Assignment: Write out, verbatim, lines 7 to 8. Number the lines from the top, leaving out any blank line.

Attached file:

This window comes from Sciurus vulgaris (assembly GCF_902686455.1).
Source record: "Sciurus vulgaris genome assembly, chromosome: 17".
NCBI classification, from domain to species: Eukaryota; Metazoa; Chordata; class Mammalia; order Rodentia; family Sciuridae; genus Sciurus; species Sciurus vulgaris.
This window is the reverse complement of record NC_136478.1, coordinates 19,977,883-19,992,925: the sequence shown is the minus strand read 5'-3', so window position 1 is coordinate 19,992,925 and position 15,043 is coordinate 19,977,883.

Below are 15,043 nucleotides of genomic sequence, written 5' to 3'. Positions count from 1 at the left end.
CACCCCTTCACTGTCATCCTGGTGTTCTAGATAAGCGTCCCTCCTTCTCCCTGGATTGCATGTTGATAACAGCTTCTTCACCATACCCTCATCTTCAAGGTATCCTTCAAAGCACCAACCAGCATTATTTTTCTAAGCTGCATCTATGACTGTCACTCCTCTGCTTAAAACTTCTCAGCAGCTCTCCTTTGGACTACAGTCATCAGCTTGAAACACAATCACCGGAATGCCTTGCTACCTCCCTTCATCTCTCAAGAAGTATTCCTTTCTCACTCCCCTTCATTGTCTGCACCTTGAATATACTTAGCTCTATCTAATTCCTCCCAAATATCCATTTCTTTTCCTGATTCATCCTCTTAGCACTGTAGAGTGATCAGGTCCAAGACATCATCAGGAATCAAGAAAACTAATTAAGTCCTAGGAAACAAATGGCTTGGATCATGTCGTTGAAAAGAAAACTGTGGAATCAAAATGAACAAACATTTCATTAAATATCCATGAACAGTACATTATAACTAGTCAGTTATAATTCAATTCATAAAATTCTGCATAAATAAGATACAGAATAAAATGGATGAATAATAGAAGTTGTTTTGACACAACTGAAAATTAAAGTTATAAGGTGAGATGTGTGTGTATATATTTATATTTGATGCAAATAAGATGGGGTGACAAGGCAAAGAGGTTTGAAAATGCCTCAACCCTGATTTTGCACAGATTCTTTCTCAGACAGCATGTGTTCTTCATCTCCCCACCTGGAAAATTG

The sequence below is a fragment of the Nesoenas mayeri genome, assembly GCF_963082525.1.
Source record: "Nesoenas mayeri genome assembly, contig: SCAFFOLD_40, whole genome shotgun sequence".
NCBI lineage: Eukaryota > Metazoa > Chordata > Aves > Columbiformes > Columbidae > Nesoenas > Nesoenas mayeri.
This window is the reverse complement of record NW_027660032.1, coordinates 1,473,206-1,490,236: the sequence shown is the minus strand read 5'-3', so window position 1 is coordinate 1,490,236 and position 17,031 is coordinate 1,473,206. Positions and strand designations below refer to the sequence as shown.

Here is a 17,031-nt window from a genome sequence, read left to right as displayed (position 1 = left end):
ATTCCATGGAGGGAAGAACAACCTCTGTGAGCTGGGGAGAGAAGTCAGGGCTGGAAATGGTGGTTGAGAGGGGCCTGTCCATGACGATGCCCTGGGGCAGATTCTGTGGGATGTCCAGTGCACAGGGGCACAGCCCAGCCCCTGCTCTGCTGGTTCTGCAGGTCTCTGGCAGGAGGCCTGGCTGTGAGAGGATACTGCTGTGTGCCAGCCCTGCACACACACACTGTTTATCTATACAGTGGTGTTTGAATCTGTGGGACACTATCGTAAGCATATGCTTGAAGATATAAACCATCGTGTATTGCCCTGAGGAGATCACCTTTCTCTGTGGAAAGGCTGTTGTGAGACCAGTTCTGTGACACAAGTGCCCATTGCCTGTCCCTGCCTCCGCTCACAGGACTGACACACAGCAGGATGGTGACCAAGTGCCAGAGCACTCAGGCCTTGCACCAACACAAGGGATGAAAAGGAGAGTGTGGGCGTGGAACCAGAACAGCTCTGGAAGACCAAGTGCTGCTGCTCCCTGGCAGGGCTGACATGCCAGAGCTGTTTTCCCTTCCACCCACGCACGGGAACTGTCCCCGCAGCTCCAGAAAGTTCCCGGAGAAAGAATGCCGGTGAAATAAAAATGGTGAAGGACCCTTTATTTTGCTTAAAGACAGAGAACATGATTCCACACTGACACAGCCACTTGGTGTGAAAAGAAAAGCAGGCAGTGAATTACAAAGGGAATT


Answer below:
The sequence below is a fragment of the Nesoenas mayeri genome, assembly GCF_963082525.1.
Source record: "Nesoenas mayeri genome assembly, contig: SCAFFOLD_40, whole genome shotgun sequence".